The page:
• That sounds like fun! I used to run a Facebook yard sale page so I could get rid of items in my house the Fb page had a lot of computer glitches and it was hard to find items. Then I found VarageSale they are all over the world! We have a Swap night 2 nights a week. Each swap I have been making from $50 to $90 selling old books, clothes, pans and cookware. So we list the items on the page it’s very organized everything is in a category. Then if you like something you say interested will you be at the swap on Thursday and they say yes and you are all set. We have over 1500 members50 women meet each swap we are all cleaning out our houses and saving money buying used items. In less than 30 minutes I met 6 people and made $91 all small items from around the house! I feel my house is getting lighter every week! It’s lots of fun meeting everyone and I LOVE window shopping on the page, it’s just fun to see what everyone is listing :)

  • These parties are so much fun! I did one with some girlfriends about a year ago and we were just talking about doing another one!

    For me, I can’t get rid of things if “there’s nothing wrong with it.” It doesn’t matter if I haven’t worn it in 2 years. So I challenged myself to wear everything in my closet. If I didn’t want to wear it, or hated it after making myself wear it, it goes! All my progress and “rules” are here on my blog! I’d love if you checked it out! http://www.envirocraftiness.com/search/label/wearyourwardrobe

  • We have tried a similar tradition based on a Mathrom (which is a term coined by Tolkien in The Hobbit). Good items are given to others on our birthdays. So this year at my big 50th bash everyone will go home with one gently used but either useful or beautiful item from my home….LOL

  • Coincidentally, my best friend and I recently did major closet clean outs and I brought up the idea of holding one of these events. I have tried consigning items as well in a local thrift shore, which has been ok and better than nothing, but now the owner has gone to giving store credit only for taking stuff versus consigning. Not as worthwhile for me. While I’m all for giving unwanted items to charity- I also invested a lot of money in this stuff to being with and have a hard time just shipping it off to someone else to make money on. So I see one of these parties happening in the future. I got stuck on the issue of ground rules- how to make it fair. Turns work, and I’m thinking the ticket thing might be a good idea too.

    As another reader mentioned- call Goodwill or the SA and arrange a pick up for the morning after the event, have them come & pick up the leftovers and be done with it all!

    I especially think this would be a GREAT idea for people with children- trade out the old toys for new, clothes that don’t fit, etc.

    • Not sure about in other areas, but I have lived in different parts of the country and know for a fact that in those areas, the Salvation Army will not pick up. You have to drop it off at their Sally Stores. Neither will Goodwill pick up.
      The only charity thrift stores we found that will pick up are the Disabled Veterans Thrift Stores and in Miami, the Breast Cancer Foundation has a thrift shop that will pick up at your house. Maybe there are more of them around the country.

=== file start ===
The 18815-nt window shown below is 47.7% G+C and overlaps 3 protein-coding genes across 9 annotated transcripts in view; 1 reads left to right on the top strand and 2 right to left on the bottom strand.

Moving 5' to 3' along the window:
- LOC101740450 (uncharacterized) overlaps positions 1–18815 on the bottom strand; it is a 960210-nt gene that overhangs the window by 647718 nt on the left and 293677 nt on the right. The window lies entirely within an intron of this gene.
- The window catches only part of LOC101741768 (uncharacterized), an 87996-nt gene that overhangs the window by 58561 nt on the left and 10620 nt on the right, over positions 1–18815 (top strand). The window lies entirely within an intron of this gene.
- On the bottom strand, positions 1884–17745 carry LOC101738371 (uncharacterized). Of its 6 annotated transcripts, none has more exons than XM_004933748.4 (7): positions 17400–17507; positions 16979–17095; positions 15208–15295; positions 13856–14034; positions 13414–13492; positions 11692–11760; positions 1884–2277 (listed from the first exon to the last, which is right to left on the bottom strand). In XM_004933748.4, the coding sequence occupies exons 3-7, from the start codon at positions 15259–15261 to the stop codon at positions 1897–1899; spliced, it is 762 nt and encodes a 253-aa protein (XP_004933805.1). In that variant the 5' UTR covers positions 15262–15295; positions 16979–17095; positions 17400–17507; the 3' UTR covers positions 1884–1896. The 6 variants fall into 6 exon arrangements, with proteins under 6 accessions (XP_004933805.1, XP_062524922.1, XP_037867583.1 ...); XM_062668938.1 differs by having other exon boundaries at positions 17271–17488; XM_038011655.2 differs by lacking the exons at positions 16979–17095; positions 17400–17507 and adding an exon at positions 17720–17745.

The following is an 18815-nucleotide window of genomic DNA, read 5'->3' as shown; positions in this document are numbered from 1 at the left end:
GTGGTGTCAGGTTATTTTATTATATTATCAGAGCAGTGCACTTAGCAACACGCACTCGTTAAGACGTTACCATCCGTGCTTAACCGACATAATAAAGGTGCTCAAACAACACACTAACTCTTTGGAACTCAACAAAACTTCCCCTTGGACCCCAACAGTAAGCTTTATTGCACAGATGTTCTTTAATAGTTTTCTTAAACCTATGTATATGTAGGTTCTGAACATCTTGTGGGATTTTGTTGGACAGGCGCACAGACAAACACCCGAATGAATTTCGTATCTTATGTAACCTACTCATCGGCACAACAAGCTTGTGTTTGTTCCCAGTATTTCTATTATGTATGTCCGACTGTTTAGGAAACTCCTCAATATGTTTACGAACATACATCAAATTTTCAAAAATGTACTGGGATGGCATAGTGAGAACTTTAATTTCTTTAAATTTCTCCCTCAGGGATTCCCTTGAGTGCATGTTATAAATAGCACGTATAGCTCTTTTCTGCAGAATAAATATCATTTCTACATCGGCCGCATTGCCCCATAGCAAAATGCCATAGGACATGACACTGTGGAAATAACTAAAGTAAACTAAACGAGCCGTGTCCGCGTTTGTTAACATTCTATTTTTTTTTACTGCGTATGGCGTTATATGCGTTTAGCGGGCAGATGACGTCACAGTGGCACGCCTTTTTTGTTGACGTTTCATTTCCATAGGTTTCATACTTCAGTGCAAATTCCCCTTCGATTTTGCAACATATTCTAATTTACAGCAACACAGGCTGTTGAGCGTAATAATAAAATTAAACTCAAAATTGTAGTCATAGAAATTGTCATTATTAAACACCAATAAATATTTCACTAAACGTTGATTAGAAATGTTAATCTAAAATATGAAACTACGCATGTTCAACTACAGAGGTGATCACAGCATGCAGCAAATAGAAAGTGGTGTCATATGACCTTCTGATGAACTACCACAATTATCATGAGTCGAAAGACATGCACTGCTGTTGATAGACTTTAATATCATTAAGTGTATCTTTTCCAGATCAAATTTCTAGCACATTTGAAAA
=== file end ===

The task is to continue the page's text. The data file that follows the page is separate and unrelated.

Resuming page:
• I had one of these many years ago. I had the “sale” set up in the basement, we drew straws for the “shopping” order and visited while the shopper was busy. Anything left I took to Goodwill. Great fun and great way to recycle. Thanks for the memory!

  • My local diabetes charity collects clothes and small household items right from my house! They call ahead and let me know the collection date every month and all I have to do is let them know if I want pick up or not. Maybe something similar is available in your area! A party sounds more fun but if you aren’t up to holding one and neither are any of your friends, then it’s a good way to give away stuff and help out a charity at the same time. They sell the stuff to a huge chain of thrift stores and make money that way.

  • I’m pretty sure that if you call them, that Salvation Army will show up at your house with a big truck and load all your donations and take it away for you. Hence saving you the hassle of trying to load it up yourself. It’s a good idea for after a swap party as well…donating the leftovers.

    • Not sure about in other areas, but I have lived in different parts of the country and know for a fact that in those areas, the Salvation Army will not pick up. You have to drop it off at their Sally Stores. Neither will Goodwill pick up.
      The only charity thrift stores we found that will pick up are the Disabled Veterans Thrift Stores and in Miami, the Breast Cancer Foundation has a thrift shop that will pick up at your house. Maybe there are more of them around the country.

  • I went to one of these about four years ago. Tons of fun!!! It was all moms participating, so there was all sorts of stuff to be swapped. I want to say that the mom in charge gave us all tickets for the items we brought that we could use to “purchase” items that others brought. That way it was a bit more fair. I think that if it’s among like minded friends that ground rules can vary. Taking turns is probably best. Maybe let everyone browse beforehand to see what’s available. I need to have one of these at our storage unit. Ha!

  • oh no you mean all those bags my hsb dropped off at the disabled veterans thrift store could have been a party ?? Seriously this sounds like fun but we have the rule that for every item that enters this home a like minded one has to go and since the initial bags and bags got moved out of here we have maintained that. Also, I know myself well enough to know that there would be one impediment after another as the items bagged up. the invitations would have to be perfect or something else would not be quite right until I would be so far under. in other words, I totally admire what you have accomplished.

  • I’ve been having these since 1977. No food. Serve ginger tea. No more than 12 people. No stories about the items. Guys can come as well. Leftovers are either donated to charity or brought back to the next meeting. Early October before Halloween is the best time.